Page 3509 - Week 11 - Wednesday, 21 September 2005

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12 months to December 2003, commencements of apprenticeships and traineeships in the ACT increased by more than six times the national rate.

In September 2003 the number of apprentices and trainees in training in the ACT was 34 per cent higher than a year earlier. Over the past three years, numbers in traditional trades in the ACT have increased to meet the growing demand. Some examples include plumbing, which nearly doubled, from 40 to 70 commencements; bricklaying, which increased from 14 to 29—more than double—electrotechnology in refrigeration and air-conditioning, which went from 16 to 24 commencements; electrotechnology for systems electricians, which went from 65 to 81 commencements, and hospitality operations, which went from two to 40 commencements. The graduates of that peak will soon be entering the Canberra market, addressing, at least to an extent, the skills shortage to which Mr Mulcahy has referred.

As far as funding for all this training activity is concerned, this government continues to look at the best way to maintain this momentum. The ACT increased its training budget for 2004-05 by $2 million at the beginning of the year. Meeting the growth and demand for apprenticeships and traineeships required another injection of $3.1 million in the second appropriation. Maintaining these trends also includes regular consultation with industry to ensure that government is in tune with their needs. Every six months the department does a scan of the ACT environment, producing a systemic, logical collection of the latest intelligence on skills shortages from industry itself.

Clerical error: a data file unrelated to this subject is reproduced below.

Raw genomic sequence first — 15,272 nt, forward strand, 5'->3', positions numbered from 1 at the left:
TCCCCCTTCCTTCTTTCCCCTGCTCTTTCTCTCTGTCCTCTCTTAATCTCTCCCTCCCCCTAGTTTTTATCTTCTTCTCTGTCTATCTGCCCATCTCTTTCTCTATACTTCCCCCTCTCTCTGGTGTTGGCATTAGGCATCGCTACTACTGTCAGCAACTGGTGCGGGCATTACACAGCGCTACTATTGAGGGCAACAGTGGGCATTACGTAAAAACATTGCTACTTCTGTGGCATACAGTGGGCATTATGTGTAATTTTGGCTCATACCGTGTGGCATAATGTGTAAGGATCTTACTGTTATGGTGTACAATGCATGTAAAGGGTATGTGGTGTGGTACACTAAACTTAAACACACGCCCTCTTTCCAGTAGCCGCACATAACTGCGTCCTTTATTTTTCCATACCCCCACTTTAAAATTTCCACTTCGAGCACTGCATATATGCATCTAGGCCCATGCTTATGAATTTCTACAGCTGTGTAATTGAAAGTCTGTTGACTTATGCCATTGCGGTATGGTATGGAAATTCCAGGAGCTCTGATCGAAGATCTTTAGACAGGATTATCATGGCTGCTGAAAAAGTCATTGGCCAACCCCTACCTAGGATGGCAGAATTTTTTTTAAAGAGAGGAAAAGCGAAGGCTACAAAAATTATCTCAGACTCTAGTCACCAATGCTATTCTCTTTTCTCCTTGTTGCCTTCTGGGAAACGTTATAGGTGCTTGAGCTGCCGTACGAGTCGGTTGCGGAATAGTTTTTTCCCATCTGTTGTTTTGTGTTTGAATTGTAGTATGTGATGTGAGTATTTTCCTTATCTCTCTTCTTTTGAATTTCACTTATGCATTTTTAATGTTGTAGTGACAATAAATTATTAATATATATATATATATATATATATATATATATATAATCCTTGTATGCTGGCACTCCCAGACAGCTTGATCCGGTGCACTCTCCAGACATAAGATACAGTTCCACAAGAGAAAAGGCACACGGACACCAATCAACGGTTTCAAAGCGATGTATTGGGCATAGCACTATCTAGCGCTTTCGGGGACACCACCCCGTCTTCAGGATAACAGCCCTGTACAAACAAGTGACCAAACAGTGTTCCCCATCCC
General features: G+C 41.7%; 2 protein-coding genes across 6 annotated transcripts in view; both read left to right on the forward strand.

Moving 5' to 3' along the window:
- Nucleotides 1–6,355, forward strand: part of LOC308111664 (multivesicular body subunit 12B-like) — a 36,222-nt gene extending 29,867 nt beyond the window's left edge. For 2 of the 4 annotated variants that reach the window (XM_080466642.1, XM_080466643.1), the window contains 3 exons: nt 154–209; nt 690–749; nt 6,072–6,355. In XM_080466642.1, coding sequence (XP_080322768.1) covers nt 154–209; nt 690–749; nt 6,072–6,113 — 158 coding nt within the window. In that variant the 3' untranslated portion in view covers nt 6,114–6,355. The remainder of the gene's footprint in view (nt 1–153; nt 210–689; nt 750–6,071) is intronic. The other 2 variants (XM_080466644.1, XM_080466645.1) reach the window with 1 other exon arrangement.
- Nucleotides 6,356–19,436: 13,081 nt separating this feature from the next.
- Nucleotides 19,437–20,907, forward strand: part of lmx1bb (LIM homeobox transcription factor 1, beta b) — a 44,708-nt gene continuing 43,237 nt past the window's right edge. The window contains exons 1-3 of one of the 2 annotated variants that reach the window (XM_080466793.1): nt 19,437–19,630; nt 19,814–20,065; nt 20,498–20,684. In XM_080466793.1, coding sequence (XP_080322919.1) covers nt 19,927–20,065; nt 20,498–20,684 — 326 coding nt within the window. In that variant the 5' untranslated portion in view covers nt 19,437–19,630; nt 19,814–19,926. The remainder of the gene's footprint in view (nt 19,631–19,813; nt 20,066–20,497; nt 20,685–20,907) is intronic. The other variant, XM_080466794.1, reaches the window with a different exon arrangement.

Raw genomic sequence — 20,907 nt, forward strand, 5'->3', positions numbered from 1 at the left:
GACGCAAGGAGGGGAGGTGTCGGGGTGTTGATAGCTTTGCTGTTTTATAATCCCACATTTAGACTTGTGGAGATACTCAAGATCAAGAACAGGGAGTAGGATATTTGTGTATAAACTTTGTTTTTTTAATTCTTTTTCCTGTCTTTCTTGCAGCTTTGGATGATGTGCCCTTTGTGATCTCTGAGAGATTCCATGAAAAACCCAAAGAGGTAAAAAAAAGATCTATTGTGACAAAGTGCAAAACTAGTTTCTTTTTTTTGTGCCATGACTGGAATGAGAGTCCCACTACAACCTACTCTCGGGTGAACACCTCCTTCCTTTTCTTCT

Through this process we ensure that we have a sound information base through which to develop policies to address skills shortages. For example, shortages of bricklayers, plasterers and tilers, exacerbated by high levels nationally of housing activity, are being addressed by substantial financial incentives through the building and construction industry training levy fund. This encourages employers to take on apprentices in these trades. The group training organisations, the Master Builders Association and the construction industry training council are all working to have ACT young people participate in these activities. We hope more employers will take advantage of this opportunity to help meet the present and future skill needs in their industry.

One unexpected outcome of the bushfire tragedy is that the rebuilding activity is providing the real work experience needed by many young people to become tradespeople. Consultations with industry through the ACT Industry Training Advisory Association, or ACTITAA, are in fact broader ranging than simply dealing with skills shortages. They cover such issues as changes to training packages and their impact locally, new training opportunities in the ACT, issues that impede expansion of the delivery of nationally recognised training, industrial and equity issues that may cause barriers for the disadvantaged, and delivery of VET qualifications in schools. These discussions are held twice yearly after receipt of written industry analyses. They contribute to the development of priorities, governing expenditure by the ACT on vocational education and training.

As detailed in the government’s economic white paper, we are committed to ensuring that the government school system is resourced to deliver skills in ICT—an emerging skills shortage area—to all school students. This will have a positive flow-on effect to the trainees and apprentices of tomorrow. In this, the ACT is leading the way nationally by being the first jurisdiction to introduce ICT competencies for year 10 students. Also

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